“We were required by the client and national lockdown regulations to pause our work schedule, but operations resumed as planned when restrictions were relaxed,” says Chamberlain. “The priority is to ensure that safe working conditions are maintained, and the Covid-19 infections are avoided.”

The project is using automated machinery at the shaft bottom, removing employees from high risk contact areas. Modern, high-penetration rate hydraulic drills are deployed on robotic arms nested on the shaft-sinking stage. This allows operators to conduct drilling at any position in the shaft without physically being in contact with the drills.

“We shorten our cycle times with the use of explosive delivery pods containing sensitised emulsion,” he says. “Electronic systems deliver real-time data on blast holes numbers, volumes and pressures, improving blasting efficiency and quality.”

To reduce potential disruption from the intersection of poor ground conditions, Murray & Roberts Cementation takes the shaft lining to the bottom of the shaft during sinking. In the past, industry practice tended to carry this lining to about 20 metres from the bottom.

“Our lining approach is applied with the use of a modified version of the traditional shuttering, and our specialised concrete mixes which we design for this specific purpose,” he says. “The mixes are prepared and delivered by our on-site batch plant.”

Chamberlain highlighted that the company’s focus on Zero Harm and a rigorous safety regime continues to deliver a high level of safety on the project.


Vancouver-based B2Gold plans to conduct mining of the Wolfshag zone at its Otjikoto mine in Namibia and has appointed Murray & Roberts Cementation in joint venture with Lewcor Mining to establish the underground stoping horizon.

According to Allan Widlake, new business director at Murray & Roberts Cementation, mobilisation on site has begun and the contract will take 28 months. Otjikoto Mine is Namibia’s largest gold producer and has been in operation since 2015. The Wolfshag zone at Otjikoto comprises a series of shallow, easterly dipping mineralised shoots that sub-crop below calcrete cover, plunging for a strike length of at least 1,600 metres.

The contract will see a decline of 5 metres wide by 5,5 metres high being driven to the orebody from a portal in one of Otjikoto’s depleted open pits. There will also be two 4 metre diameter ventilation shafts created using raiseboring methods. One will measure 200 metres in depth, and the other 80 metres.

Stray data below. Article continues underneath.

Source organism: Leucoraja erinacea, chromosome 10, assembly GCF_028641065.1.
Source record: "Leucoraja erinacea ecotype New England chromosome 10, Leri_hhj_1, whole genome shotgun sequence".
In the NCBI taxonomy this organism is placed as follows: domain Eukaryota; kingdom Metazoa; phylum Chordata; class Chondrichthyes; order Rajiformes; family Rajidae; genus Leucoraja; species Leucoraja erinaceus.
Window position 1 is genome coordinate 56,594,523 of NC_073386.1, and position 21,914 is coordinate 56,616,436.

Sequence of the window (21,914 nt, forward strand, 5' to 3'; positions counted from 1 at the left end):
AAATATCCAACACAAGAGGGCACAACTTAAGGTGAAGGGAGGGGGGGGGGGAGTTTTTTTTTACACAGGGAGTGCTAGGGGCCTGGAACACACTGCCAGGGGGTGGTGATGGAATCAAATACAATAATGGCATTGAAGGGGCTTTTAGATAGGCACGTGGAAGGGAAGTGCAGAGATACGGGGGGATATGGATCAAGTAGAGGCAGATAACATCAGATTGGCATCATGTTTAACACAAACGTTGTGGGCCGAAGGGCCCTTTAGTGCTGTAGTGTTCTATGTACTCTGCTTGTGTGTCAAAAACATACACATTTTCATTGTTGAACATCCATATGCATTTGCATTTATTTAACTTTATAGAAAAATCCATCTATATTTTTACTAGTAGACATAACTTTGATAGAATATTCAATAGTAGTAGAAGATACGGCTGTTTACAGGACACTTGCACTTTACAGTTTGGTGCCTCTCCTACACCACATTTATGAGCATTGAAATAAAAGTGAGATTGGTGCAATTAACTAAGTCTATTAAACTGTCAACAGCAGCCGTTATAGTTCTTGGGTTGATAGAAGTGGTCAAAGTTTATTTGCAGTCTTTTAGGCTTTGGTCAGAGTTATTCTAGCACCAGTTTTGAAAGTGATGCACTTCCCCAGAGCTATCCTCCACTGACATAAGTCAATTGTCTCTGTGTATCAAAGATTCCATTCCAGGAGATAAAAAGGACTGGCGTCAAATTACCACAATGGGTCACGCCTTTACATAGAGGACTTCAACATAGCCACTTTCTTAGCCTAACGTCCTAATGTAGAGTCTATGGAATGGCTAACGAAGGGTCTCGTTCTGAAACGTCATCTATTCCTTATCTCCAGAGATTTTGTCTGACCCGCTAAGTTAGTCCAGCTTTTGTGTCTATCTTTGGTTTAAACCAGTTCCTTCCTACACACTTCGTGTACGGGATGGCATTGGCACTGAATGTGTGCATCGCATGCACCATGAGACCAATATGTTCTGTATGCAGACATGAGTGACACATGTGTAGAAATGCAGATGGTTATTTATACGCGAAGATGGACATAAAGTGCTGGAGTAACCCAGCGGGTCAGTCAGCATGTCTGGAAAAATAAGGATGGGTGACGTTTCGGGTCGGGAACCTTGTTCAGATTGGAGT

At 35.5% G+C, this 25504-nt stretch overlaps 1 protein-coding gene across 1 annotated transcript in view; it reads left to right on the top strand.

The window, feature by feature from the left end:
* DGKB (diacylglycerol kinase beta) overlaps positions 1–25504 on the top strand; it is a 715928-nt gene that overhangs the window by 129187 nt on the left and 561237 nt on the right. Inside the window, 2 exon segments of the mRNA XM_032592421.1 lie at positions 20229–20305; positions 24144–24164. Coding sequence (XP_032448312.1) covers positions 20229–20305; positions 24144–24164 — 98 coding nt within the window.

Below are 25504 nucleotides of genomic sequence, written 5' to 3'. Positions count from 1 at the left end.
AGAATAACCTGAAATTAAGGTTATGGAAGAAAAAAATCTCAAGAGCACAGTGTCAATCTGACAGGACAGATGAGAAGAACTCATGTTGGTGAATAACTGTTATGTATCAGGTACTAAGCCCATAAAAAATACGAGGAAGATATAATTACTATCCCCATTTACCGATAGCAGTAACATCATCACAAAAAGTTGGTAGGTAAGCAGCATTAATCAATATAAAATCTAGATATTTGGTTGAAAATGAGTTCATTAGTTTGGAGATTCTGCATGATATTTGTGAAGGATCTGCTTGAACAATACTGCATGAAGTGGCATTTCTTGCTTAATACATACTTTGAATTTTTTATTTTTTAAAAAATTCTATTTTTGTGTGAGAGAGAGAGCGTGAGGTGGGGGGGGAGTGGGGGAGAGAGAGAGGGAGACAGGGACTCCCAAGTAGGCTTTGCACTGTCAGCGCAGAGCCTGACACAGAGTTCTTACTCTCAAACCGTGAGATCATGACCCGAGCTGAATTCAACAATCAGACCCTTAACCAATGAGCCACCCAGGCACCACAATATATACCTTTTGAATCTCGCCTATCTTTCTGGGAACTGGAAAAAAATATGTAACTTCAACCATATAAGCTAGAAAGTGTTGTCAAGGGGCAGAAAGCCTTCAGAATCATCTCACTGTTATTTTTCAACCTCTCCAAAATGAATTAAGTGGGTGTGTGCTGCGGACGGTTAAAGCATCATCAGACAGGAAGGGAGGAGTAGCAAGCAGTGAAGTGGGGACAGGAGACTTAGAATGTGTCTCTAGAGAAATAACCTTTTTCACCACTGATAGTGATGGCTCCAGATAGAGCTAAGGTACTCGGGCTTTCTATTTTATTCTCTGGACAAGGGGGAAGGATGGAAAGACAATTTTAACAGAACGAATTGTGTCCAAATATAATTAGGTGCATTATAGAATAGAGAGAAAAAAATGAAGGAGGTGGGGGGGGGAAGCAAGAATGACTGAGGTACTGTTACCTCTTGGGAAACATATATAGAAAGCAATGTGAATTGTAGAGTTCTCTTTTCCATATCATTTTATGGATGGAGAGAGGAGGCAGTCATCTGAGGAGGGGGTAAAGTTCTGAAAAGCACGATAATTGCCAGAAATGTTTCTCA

“We will be conducting this project in a strategic partnership with a highly professional local Namibian opencast mining and earthmoving contractor, Lewcor Mining,” says Widlake. “Lewcor is an existing service provider at Otjikoto and is well-regarded by the client and the industry.”

He says the operation will be highly mechanised and efficient, with equipment including drill rigs, dump trucks, load-haul-dumpers and utility vehicles, as well as shotcreting and ancillary equipment. About 150 employees will be active on the project, including a highly experienced crew from a recent contract in Zambia. Most of those involved will be Namibians, who will be trained as part of a special counterpart training programme to transfer skills to local workers.

Widlake says he is excited by the project and the prospect of Namibia offering strategic opportunities in the mining sector, as other mines consider evolving from opencast to underground.

He highlights that Murray & Roberts Cementation is one of very few companies worldwide with the experience and capability to conduct both development work and raiseboring as part of a single package.

“This gives us as the contractor much closer control of our projects, allowing us to reduce our subcontract-related risk,” Widlake concludes.


Further enhancements at the Murray & Roberts Training Academy (MRTA) training facility, Bentley Park, are keeping the organisation at the top of its game in mining skills development.

The extensive training infrastructure near Carletonville in Gauteng is constantly adding to its resources as the demand requires, according to Tony Pretorius, education, training and development executive at Murray & Roberts Cementation.

“Among our new facilities is an indexing wall on which drill rig operators can be trained to drill on a horizontal plane,” says Pretorius. “We are also constructing a new tunnel with a face wall on surface to teach miners how to take line and grade and accurately mark off a development end with laser technology.”

He highlights the value of the MRTA’s ‘blended learning’ approach, which makes the learning process more effective by including not just classroom lectures but also e-learning, virtual reality, bench modelling, simulations and integrated learning in a workplace mock-up.

The facility prepares trainees mainly for the hard-rock underground mining environment, in which Murray & Roberts Cementation is a leading contractor.